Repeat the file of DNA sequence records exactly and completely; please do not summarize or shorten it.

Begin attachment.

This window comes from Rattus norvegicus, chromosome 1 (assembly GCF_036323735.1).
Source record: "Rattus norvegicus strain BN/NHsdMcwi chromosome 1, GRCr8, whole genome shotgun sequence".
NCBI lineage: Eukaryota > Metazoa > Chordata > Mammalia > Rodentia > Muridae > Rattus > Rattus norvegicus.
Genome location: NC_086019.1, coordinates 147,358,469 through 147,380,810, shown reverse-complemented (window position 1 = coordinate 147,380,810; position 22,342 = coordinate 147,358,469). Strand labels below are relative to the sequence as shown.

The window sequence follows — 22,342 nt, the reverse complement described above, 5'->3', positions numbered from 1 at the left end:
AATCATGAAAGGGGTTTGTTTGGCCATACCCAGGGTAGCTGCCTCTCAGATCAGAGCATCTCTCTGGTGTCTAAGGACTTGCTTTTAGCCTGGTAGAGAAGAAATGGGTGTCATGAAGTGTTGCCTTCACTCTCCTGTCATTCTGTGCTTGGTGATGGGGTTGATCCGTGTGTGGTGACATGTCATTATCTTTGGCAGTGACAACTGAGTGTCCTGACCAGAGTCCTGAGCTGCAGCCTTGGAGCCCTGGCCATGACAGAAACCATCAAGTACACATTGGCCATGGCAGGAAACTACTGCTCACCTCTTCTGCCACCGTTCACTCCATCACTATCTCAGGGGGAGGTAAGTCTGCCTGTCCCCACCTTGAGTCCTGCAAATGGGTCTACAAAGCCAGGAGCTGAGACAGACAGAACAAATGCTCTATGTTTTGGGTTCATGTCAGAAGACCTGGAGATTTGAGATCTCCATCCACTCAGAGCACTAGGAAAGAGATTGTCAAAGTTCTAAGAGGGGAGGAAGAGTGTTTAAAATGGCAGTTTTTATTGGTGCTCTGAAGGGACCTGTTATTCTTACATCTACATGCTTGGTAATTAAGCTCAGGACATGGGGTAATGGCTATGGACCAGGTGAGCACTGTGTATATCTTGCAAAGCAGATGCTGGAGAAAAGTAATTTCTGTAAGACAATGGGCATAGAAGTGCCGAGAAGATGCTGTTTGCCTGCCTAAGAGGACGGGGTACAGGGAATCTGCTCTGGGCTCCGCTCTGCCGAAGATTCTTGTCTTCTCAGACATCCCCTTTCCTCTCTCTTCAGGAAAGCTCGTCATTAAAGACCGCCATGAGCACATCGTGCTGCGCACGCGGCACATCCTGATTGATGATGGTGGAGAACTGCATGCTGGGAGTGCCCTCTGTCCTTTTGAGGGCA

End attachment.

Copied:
This window comes from Rattus norvegicus, chromosome 1 (assembly GCF_036323735.1).
Source record: "Rattus norvegicus strain BN/NHsdMcwi chromosome 1, GRCr8, whole genome shotgun sequence".
NCBI lineage: Eukaryota > Metazoa > Chordata > Mammalia > Rodentia > Muridae > Rattus > Rattus norvegicus.
Genome location: NC_086019.1, coordinates 147,358,469 through 147,380,810, shown reverse-complemented (window position 1 = coordinate 147,380,810; position 22,342 = coordinate 147,358,469). Strand labels below are relative to the sequence as shown.

The window sequence follows — 22,342 nt, the reverse complement described above, 5'->3', positions numbered from 1 at the left end:
AATCATGAAAGGGGTTTGTTTGGCCATACCCAGGGTAGCTGCCTCTCAGATCAGAGCATCTCTCTGGTGTCTAAGGACTTGCTTTTAGCCTGGTAGAGAAGAAATGGGTGTCATGAAGTGTTGCCTTCACTCTCCTGTCATTCTGTGCTTGGTGATGGGGTTGATCCGTGTGTGGTGACATGTCATTATCTTTGGCAGTGACAACTGAGTGTCCTGACCAGAGTCCTGAGCTGCAGCCTTGGAGCCCTGGCCATGACAGAAACCATCAAGTACACATTGGCCATGGCAGGAAACTACTGCTCACCTCTTCTGCCACCGTTCACTCCATCACTATCTCAGGGGGAGGTAAGTCTGCCTGTCCCCACCTTGAGTCCTGCAAATGGGTCTACAAAGCCAGGAGCTGAGACAGACAGAACAAATGCTCTATGTTTTGGGTTCATGTCAGAAGACCTGGAGATTTGAGATCTCCATCCACTCAGAGCACTAGGAAAGAGATTGTCAAAGTTCTAAGAGGGGAGGAAGAGTGTTTAAAATGGCAGTTTTTATTGGTGCTCTGAAGGGACCTGTTATTCTTACATCTACATGCTTGGTAATTAAGCTCAGGACATGGGGTAATGGCTATGGACCAGGTGAGCACTGTGTATATCTTGCAAAGCAGATGCTGGAGAAAAGTAATTTCTGTAAGACAATGGGCATAGAAGTGCCGAGAAGATGCTGTTTGCCTGCCTAAGAGGACGGGGTACAGGGAATCTGCTCTGGGCTCCGCTCTGCCGAAGATTCTTGTCTTCTCAGACATCCCCTTTCCTCTCTCTTCAGGAAAGCTCGTCATTAAAGACCGCCATGAGCACATCGTGCTGCGCACGCGGCACATCCTGATTGATGATGGTGGAGAACTGCATGCTGGGAGTGCCCTCTGTCCTTTTGAGGGCA